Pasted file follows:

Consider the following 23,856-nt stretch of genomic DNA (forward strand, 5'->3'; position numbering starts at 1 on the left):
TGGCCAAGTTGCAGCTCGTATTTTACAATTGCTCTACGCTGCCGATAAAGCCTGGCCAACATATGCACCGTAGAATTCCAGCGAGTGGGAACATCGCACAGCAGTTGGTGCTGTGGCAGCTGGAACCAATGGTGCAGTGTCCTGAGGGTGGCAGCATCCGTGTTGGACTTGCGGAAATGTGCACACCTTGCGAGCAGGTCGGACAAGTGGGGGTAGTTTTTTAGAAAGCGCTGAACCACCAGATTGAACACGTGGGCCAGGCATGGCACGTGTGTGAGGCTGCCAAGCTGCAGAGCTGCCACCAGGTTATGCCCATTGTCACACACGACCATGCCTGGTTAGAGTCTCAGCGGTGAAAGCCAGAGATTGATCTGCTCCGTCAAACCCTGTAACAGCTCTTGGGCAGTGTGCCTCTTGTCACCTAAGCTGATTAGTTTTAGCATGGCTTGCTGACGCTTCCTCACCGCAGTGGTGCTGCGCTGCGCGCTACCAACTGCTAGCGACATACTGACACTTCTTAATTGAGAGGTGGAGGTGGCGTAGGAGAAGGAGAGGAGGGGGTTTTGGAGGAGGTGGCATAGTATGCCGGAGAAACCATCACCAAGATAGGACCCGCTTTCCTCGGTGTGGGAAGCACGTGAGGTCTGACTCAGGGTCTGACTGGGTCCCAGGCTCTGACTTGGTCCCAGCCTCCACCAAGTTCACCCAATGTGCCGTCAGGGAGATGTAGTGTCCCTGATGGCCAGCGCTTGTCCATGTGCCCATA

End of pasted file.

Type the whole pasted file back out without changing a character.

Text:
Consider the following 23,856-nt stretch of genomic DNA (forward strand, 5'->3'; position numbering starts at 1 on the left):
TGGCCAAGTTGCAGCTCGTATTTTACAATTGCTCTACGCTGCCGATAAAGCCTGGCCAACATATGCACCGTAGAATTCCAGCGAGTGGGAACATCGCACAGCAGTTGGTGCTGTGGCAGCTGGAACCAATGGTGCAGTGTCCTGAGGGTGGCAGCATCCGTGTTGGACTTGCGGAAATGTGCACACCTTGCGAGCAGGTCGGACAAGTGGGGGTAGTTTTTTAGAAAGCGCTGAACCACCAGATTGAACACGTGGGCCAGGCATGGCACGTGTGTGAGGCTGCCAAGCTGCAGAGCTGCCACCAGGTTATGCCCATTGTCACACACGACCATGCCTGGTTAGAGTCTCAGCGGTGAAAGCCAGAGATTGATCTGCTCCGTCAAACCCTGTAACAGCTCTTGGGCAGTGTGCCTCTTGTCACCTAAGCTGATTAGTTTTAGCATGGCTTGCTGACGCTTCCTCACCGCAGTGGTGCTGCGCTGCGCGCTACCAACTGCTAGCGACATACTGACACTTCTTAATTGAGAGGTGGAGGTGGCGTAGGAGAAGGAGAGGAGGGGGTTTTGGAGGAGGTGGCATAGTATGCCGGAGAAACCATCACCAAGATAGGACCCGCTTTCCTCGGTGTGGGAAGCACGTGAGGTCTGACTCAGGGTCTGACTGGGTCCCAGGCTCTGACTTGGTCCCAGCCTCCACCAAGTTCACCCAATGTGCCGTCAGGGAGATGTAGTGTCCCTGATGGCCAGCGCTTGTCCATGTGCCCATA